Europe had whitewashed America 4-0 in the morning’s foursomes, and as the sun began to set at Marco Simone Golf Club, the 18th green became the setting for late drama in the afternoon’s fourballs. Viktor Hovland, Jon Rahm and Justin Rose all made crucial putts at the last to turn defeats into ties and ensure the US did not win a single match on day one – the first time that has ever happened at the Ryder Cup.
“The 18th hole was incredibly kind to us,” said Rose, after he locked in Europe’s 6½-1½ overnight lead, and celebrated wildly with his teammates watching on. “The boys made some incredible putts. Those three ties mean a lot.”
Max Homa and Wyndham Clark were in full control of their match against Rose and rookie Bob MacIntyre, leading two up with two holes to play – but Rose won them both. “I haven’t had many moments in the Ryder Cup where I’ve had the whole team around me watching and getting to celebrate with them,” he added. “It was immense.”
MacIntyre found it tough on his debut and the Scot was the only player not to win a hole during the afternoon’s fourballs. “I struggled out on the greens today, but that’s why we’ve got a partner. This guy [Rose] has done it all in the world of golf and he proved it again today.”
On the emotion of playing in his first Ryder Cup, MacIntyre added: “I’ve never walked off a driving range to the first tee almost in tears. It was everything I’ve ever dreamed of.”
One of the defining images of the day was Rahm, stood with a wry smirk after draining his eagle putt on the 18th to win the hole and halve the match. Brooks Koepka and Scottie Scheffler offered magnanimous handshakes but they would have been burning inside, having twice gone one up in the finale of a thrilling match. Afterwards, Koepka accused Rahm of “acting like a child” in the way he celebrated.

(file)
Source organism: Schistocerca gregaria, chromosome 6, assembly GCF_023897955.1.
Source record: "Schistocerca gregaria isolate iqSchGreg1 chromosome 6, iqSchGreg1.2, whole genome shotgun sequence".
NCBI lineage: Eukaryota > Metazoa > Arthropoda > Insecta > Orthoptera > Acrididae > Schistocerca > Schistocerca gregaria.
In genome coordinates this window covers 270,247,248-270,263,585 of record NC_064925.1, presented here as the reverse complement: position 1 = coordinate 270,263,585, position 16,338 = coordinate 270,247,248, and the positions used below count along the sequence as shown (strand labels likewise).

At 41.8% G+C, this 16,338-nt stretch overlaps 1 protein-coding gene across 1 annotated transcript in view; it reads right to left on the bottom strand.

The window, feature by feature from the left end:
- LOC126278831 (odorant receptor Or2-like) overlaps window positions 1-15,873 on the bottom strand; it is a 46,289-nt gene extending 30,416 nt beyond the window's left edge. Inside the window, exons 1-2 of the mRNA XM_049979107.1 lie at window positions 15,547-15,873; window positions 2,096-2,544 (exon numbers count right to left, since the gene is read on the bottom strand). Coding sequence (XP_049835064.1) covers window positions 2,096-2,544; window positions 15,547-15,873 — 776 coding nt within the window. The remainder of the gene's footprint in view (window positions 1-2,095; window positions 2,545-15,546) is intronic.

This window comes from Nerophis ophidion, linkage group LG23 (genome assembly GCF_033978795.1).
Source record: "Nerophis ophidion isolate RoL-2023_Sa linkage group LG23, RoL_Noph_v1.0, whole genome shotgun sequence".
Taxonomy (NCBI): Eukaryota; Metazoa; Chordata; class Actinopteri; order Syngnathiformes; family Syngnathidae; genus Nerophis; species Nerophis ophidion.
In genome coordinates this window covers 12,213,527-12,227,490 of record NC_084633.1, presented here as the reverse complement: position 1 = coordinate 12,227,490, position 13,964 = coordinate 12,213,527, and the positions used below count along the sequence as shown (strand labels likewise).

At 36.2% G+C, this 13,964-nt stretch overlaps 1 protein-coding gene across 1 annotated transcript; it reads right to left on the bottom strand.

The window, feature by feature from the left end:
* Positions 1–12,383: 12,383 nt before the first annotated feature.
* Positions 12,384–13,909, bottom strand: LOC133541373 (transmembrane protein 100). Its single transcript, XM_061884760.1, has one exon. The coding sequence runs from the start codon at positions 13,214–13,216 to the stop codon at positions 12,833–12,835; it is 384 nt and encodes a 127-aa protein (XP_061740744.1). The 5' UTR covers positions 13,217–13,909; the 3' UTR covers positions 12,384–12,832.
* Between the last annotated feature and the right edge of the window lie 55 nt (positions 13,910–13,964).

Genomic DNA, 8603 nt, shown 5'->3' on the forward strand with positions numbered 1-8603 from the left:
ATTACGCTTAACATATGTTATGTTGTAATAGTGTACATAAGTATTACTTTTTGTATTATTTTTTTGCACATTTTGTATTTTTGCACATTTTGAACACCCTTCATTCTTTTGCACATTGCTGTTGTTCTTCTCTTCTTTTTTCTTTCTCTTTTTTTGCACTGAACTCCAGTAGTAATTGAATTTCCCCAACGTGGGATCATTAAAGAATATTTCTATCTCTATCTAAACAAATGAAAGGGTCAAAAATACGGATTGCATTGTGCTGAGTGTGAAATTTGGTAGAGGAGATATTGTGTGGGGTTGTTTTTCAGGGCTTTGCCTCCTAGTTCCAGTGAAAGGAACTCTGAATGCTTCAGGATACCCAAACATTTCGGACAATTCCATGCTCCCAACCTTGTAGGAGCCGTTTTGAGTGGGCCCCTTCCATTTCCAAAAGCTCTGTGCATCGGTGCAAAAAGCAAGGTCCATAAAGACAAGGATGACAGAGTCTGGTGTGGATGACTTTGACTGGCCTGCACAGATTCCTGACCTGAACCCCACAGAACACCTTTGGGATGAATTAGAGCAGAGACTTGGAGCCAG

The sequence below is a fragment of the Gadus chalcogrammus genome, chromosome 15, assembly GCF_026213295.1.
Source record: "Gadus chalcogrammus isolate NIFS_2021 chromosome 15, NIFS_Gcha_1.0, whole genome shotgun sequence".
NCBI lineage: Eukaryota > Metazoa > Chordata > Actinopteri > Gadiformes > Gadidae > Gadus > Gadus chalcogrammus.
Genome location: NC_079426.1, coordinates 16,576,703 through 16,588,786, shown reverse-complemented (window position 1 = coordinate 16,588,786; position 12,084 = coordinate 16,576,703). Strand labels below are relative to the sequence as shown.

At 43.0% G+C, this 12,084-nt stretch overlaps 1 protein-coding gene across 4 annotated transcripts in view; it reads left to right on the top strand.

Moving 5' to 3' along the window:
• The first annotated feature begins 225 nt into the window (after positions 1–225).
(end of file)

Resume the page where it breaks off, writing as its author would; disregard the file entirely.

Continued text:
Rahm credited the dramatic finish to his teammate, rookie Nicolai Hojgaard, and the great Seve Ballesteros. “I’ve got to give Nicolai props because over here on 18, he gave me the freedom to basically go at it, and he told me to hit a putt, try to make it,” said the Spaniard. “And he said ‘What would Seve do? Do it for Seve’. I don’t know if he would have quite made it like that, but I’m sure glad that it went in.”
Moments earlier, Hovland had punched the air after making his putt on the 18th which ensured he and Tyrrell Hatton couldn’t lose the match – a major boost for Europe after the duo had been two down to Jordan Spieth and Justin Thomas through 13 holes. Thomas rolled in from four feet to at least avoid another American defeat.
“It was about time the ball went in,” said Hovland after a few near misses during the afternoon. “I felt like we played some really good golf today. The Americans played some great stuff too and to make that on the 18th was special.”
The other afternoon match was won by Rory McIlroy and Matt Fitzpatrick, with the latter putting together a scintillating front nine to be six up at the turn. Xander Schauffele and Collin Morikawa briefly fought back but eventually went down 5&3.
“It was one of the greatest days I’ve ever had on a golf course,” said Fitzpatrick, after hitting five birdies in a row from the second hole to effectively kill the match. “It was very, very special. From the moment I knew I was partnered with this man [McIlroy], I just couldn’t want to get out there. I loved it.”
It ensured Fitzpatrick finally earned his first Ryder Cup point, having lost all five of his previous matches across two Ryder Cups.
“For the first nine holes I was just trying to hang on to his coattails,” said McIlroy. “A great day in front of amazing fans. I’m so glad I was with Fitz for his first Ryder Cup point.”